Family Sponsorship

Family reunification has long been a key objective of Canada’s immigration policy. The Canadian government allows citizens and permanent residents of Canada to sponsor members of the family class, but it requires that arriving immigrants receive care and support from their sponsors. Members of the family class include a sponsor’s spouse, common-law partner or conjugal partner; a dependent child of the sponsor; the sponsor’s mother or father; a person the sponsor intends to adopt; and other relatives of the sponsor as defined by regulation.

Sponsoring your family

A Canadian citizen or permanent resident may sponsor her or his spouse, common-law partner or conjugal partner, or dependent children to come to Canada as permanent residents.

Sponsoring a spouse, partner or dependent child

You can sponsor a spouse, common-law or conjugal partner, or dependent children if you are a Canadian citizen or a permanent resident of Canada. To be a sponsor, you must be 18 years of age or older.

You can apply as a sponsor if your spouse, common-law or conjugal partner, or accompanying dependent children live with you in Canada, even if they do not have legal status in Canada. However, all the other requirements must be met.

You can also apply as a sponsor if your spouse, common-law or conjugal partner, or dependent children live outside Canada, and if they meet all the requirements.

When you sponsor a spouse, common-law or conjugal partner, or dependent children to become permanent residents of Canada, you must promise to support them financially. Therefore, you have to meet certain income requirements. If you have previously sponsored relatives to come to Canada and they have later turned to the government for financial assistance, you may not be allowed to sponsor another person. Sponsorship is a big commitment, so you must take this obligation seriously.

 

To be a sponsor:

  • You and the sponsored relative must sign a sponsorship agreement that commits you to provide financial support for your relative, if necessary. This agreement also says the person becoming a permanent resident will make every effort to support her or himself.
  • You must provide financial support for a spouse, common-law or conjugal partner for three years from the date they become a permanent resident.
  • You must provide financial support for a dependent child for 10 years, or until the child turns 25, whichever comes first.

You may not be eligible to be a sponsor if you:

  • failed to provide financial support you agreed to when you signed a sponsorship agreement to sponsor another relative in the past
  • defaulted on a court-ordered support order, such as alimony or child support
  • receive government financial assistance for reasons other than a disability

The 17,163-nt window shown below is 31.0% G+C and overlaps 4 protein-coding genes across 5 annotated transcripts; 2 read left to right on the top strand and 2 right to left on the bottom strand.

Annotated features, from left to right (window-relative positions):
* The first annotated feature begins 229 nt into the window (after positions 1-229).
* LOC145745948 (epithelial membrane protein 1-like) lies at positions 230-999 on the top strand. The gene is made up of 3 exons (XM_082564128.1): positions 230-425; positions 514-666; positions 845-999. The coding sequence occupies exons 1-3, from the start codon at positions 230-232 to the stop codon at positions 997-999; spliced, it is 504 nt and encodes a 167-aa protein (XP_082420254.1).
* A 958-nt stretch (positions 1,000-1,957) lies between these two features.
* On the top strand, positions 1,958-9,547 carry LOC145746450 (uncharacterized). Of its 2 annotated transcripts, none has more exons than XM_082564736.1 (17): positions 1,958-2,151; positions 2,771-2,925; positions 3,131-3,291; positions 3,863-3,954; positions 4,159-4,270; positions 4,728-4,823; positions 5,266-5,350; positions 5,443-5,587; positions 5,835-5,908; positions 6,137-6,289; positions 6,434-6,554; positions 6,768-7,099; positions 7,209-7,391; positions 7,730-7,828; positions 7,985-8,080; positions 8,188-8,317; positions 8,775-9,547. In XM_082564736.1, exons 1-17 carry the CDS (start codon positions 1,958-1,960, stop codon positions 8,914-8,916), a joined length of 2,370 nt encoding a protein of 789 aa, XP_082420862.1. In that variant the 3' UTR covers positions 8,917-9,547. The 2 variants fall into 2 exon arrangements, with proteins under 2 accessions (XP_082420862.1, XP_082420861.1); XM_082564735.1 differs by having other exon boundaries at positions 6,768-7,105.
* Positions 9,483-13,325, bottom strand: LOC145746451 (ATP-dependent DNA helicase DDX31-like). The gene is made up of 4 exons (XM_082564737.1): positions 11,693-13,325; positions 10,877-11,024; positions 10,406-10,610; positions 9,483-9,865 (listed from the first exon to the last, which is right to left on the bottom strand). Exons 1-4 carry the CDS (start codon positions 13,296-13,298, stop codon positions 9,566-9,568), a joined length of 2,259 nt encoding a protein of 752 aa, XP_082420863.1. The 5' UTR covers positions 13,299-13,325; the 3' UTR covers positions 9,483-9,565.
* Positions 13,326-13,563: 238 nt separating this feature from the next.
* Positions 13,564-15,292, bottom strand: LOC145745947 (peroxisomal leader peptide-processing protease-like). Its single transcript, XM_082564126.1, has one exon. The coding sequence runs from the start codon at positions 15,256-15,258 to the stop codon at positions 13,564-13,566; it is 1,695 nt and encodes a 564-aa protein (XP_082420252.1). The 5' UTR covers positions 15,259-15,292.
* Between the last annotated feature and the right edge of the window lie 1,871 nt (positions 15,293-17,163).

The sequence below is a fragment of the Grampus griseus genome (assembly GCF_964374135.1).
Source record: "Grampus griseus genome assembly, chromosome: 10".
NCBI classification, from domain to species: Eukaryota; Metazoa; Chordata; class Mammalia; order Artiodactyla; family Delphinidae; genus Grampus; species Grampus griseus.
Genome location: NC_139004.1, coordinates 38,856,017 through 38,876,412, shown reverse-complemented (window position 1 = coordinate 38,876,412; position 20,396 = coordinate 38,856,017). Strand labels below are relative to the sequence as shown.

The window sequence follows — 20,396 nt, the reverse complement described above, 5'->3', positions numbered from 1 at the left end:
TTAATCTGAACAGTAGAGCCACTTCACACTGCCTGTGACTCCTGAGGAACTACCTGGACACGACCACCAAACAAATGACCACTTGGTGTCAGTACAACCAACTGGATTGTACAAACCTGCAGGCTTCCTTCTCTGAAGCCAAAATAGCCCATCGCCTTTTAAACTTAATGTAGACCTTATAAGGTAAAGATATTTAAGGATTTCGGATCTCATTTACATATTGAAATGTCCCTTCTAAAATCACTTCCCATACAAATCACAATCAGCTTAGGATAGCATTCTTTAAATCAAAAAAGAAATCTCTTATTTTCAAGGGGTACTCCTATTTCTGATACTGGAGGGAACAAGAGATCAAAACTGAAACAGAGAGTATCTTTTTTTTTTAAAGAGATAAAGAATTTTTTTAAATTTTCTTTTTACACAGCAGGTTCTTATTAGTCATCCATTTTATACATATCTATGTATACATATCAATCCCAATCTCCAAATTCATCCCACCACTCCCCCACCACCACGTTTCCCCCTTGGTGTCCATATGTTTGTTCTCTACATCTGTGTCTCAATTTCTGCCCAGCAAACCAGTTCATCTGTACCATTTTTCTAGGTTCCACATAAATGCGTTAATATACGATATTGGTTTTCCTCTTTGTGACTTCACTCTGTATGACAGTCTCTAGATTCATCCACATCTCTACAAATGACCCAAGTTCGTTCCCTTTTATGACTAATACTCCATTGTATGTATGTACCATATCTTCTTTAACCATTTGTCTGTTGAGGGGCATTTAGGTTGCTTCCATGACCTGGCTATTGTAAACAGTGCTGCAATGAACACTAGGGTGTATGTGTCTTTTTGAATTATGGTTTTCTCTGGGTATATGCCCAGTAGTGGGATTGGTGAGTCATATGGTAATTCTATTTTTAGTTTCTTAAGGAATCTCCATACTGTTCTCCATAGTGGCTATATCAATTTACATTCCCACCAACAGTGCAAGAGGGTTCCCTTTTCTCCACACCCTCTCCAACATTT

• were convicted of a violent criminal offence, any offence against a relative or any sexual offence—depending on circumstances such as the nature of the offence, how long ago it occurred and whether a pardon was issued
  • defaulted on an immigration loan—late or missed payments
  • are in prison or
  • have declared bankruptcy and have not been released from it yet.

Other factors not included in this list might also make you ineligible to sponsor a relative.

Sponsoring other eligible relatives

 

You can sponsor:

  • parents
  • grandparents
  • brothers or sisters, nephews or nieces, granddaughters or grandsons who are orphaned, under 18 years of age and not married or in a common-law relationship
  • another relative of any age or relationship but only under specific conditions (see Note below)
  • accompanying relatives of the above (for example, spouse, partner and dependent children).

Note: you can sponsor one relative regardless of age or relationship only if you do not have a living spouse or common-law partner, conjugal partner, a son or daughter, parent, grandparent, sibling, uncle, aunt, nephew or niece who could be sponsored as a member of the family class, and you do not have any relative who is a Canadian citizen or a permanent resident or registered as an Indian under the Indian Act.

Other relatives, such as brothers and sisters over 18, or adult independent children cannot be sponsored. However, if they apply to immigrate under the Skilled Worker Class, they may get extra points for adaptability for having a relative in Canada.

If you are a Canadian citizen who lives abroad and plans to return to Canada when your relatives immigrate, you may sponsor your spouse, common-law or conjugal partner, or your dependent children who have no dependent children. However, to sponsor any other eligible relatives (for example, parents and grandparents), you must be living in Canada.